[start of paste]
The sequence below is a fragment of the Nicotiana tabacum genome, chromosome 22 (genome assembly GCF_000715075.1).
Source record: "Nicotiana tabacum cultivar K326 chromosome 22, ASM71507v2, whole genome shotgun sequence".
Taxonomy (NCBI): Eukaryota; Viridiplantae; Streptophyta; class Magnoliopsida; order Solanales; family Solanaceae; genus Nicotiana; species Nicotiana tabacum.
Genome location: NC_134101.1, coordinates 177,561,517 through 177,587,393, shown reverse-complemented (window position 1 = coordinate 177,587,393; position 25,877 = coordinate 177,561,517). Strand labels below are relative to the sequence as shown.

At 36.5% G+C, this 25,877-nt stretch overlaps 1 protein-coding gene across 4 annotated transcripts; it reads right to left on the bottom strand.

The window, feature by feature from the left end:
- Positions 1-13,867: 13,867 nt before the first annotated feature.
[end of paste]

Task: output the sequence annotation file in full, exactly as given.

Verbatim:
The sequence below is a fragment of the Nicotiana tabacum genome, chromosome 22 (genome assembly GCF_000715075.1).
Source record: "Nicotiana tabacum cultivar K326 chromosome 22, ASM71507v2, whole genome shotgun sequence".
Taxonomy (NCBI): Eukaryota; Viridiplantae; Streptophyta; class Magnoliopsida; order Solanales; family Solanaceae; genus Nicotiana; species Nicotiana tabacum.
Genome location: NC_134101.1, coordinates 177,561,517 through 177,587,393, shown reverse-complemented (window position 1 = coordinate 177,587,393; position 25,877 = coordinate 177,561,517). Strand labels below are relative to the sequence as shown.

At 36.5% G+C, this 25,877-nt stretch overlaps 1 protein-coding gene across 4 annotated transcripts; it reads right to left on the bottom strand.

The window, feature by feature from the left end:
- Positions 1-13,867: 13,867 nt before the first annotated feature.